ICWA rests upon the legal authority of tribes to determine who is a citizen or descendant and who isn’t. It takes into account the historical harm done to tribes and tribal communities as a function of racist child welfare policies.

The case from plaintiffs Chad and Jennifer Brackeen, who are not Native, argues that ICWA ― which only allows Native children to live with non-Native foster parents if a tribal family is not available ― is a form of racial segregation. Their case ignores tribes entirely, and argues that our youngest tribal citizens are “barely native.”

In reality, our citizenship in tribal nations ought to be thought of similarly to how you might view citizenship in any other nation in the world. The definition of who is considered to be “American Indian/Alaska Native,” a definition that’s been upheld by Congress and the Supreme Court, has been legally and inextricably linked to tribes. But here, the Brackeens and their team are attempting to racialize it.

It’s like the polar opposite of the one-drop rule, a (somewhat) obsolete social and legal principle of racial classification prominent in 20th-century America. It asserted that if a person had any trace of Black ancestry in their family tree ― “one drop” of Black blood in their veins ― they could be considered Black. In this case, a similar rule is being used in the opposite way, for the same ends: to diminish the power of a community of color while reinforcing white supremacist goals. Basically, they are saying that our “one drop” doesn’t matter.

According to many elected tribal leaders, scholars, journalists and legal experts, the real aim of this case, and those behind it, is to push conservative agendas throughout the United States. They want to test their political theories in a field that lacks visibility, when and where they think no one will be looking. And if they’re successful in their attack here, they’ll move to the next target. If they are successful in clearing the path to natural resource extraction, fracking, oil, mining and deforestation, the impact on tribes and our children will simply be collateral damage.

Two children walk together in a protest encampment near Cannon Ball, North Dakota, where protesters have gathered to voice their opposition to the Dakota Access Pipeline, Sept. 3, 2016.
Two children walk together in a protest encampment near Cannon Ball, North Dakota, where protesters have gathered to voice their opposition to the Dakota Access Pipeline, Sept. 3, 2016.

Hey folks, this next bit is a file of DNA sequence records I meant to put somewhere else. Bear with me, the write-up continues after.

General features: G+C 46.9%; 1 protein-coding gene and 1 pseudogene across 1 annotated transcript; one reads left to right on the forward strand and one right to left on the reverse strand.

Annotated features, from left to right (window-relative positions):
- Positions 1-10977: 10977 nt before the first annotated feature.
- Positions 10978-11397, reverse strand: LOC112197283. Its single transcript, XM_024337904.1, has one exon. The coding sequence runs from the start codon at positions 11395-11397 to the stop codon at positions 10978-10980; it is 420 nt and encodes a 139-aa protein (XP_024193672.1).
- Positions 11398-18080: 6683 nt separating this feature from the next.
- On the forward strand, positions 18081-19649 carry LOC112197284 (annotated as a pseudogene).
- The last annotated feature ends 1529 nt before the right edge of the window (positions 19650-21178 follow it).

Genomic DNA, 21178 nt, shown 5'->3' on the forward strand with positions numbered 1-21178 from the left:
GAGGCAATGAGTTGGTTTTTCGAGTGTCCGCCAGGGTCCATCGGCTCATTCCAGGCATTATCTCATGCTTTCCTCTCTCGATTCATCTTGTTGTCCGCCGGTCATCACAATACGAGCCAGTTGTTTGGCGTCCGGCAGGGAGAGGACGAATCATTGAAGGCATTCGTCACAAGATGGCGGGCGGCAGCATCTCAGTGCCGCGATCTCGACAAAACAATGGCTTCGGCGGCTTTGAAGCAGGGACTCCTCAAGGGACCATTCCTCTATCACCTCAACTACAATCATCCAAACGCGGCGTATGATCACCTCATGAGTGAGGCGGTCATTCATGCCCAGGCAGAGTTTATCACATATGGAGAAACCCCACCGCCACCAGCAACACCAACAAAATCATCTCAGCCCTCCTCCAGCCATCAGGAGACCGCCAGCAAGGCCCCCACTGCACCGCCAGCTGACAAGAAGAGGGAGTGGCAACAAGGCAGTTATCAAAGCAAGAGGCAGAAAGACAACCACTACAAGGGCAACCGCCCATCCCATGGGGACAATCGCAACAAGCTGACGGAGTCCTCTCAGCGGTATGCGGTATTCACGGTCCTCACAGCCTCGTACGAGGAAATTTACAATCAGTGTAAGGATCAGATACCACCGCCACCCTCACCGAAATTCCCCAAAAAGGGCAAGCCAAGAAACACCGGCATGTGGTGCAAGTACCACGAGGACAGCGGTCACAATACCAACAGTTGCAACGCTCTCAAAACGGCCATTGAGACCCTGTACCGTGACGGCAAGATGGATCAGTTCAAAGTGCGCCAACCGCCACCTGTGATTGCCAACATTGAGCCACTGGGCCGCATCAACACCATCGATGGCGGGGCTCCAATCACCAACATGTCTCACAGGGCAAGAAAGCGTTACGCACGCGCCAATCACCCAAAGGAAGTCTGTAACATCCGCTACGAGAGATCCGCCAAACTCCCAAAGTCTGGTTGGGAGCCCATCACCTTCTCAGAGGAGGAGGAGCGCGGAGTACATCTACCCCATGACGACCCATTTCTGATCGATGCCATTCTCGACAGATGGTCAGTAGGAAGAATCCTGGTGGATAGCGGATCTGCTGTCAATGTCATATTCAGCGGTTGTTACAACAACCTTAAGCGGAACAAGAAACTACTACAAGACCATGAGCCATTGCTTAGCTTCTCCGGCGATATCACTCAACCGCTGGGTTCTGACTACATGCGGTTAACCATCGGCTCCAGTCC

ROBYN BECK via AFP via Getty Images

Since 1492, there has been a debate over who the indigenous people are in what’s currently known as the United States. It is a debate that sprawls across the disciplines of law, sociology, anthropology, education, international politics, history and geography.

For tribal people, our identity also works to determine the future of Indian Country ― and what the citizenry of tribes will look like 10, 20 and 500 years from now. Identity lies at the crossroads where the personal meets the collective, and the strength, health and well-being of families connect with communities and nations. In Indian Country, identity is intimately connected to nationhood and sovereignty as well as personhood ― the sense of where one comes from and who one is.

Most people should know that in the creation of the United States, the federal government signed more than 300 treaties with tribal nations. Tribes ceded nearly 2 million acres and control over natural resources ― if, and only if, the U.S. upheld its treaties. It’s the same constitutional process we use to sign treaties with other nations like Mexico and France. But treaties are not just between tribal nations and the government; they are between you and me. They are between all of us. We all have responsibilities to uphold them. How are we doing our work and organizing in ways that respect and uphold these agreements? If you’re not doing this, chances are you are working to ignore and undermine them. On this issue, there is no middle ground.

I’ll leave you with one last thought. You may not be an LGBTQ or transgender justice activist ― but I don’t care. Get involved with transgender rights. You may not think that what’s been happening with undocumented families will affect you. You’re wrong. You may not have kids or understand the fight in education about critical race theory. Get involved anyway. Get involved with something. Be an unlikely ally. Throw your money and power behind causes you believe in.

In the wake of the overthrow of Roe, my friend and colleague Sandy Chung, director of the American Civil Liberties Union of Oregon, said it best: “Don’t assume your community is free right now because you haven’t been targeted yet. Nobody’s free until everybody’s free ― because they’re coming after all of us.”

If you want to support the fight to protect ICWA, you can give today to any of the four national Native organizations that make up the Protect ICWA Campaign: the National Indian Child Welfare Association, the National Congress of American Indians, the Association on American Indian Affairs and the Native American Rights Fund. The campaign aims to serve and support Native children, youth and families through upholding the Indian Child Welfare Act. It works to inform policy, legal and communications strategies with the mission to uphold and protect ICWA.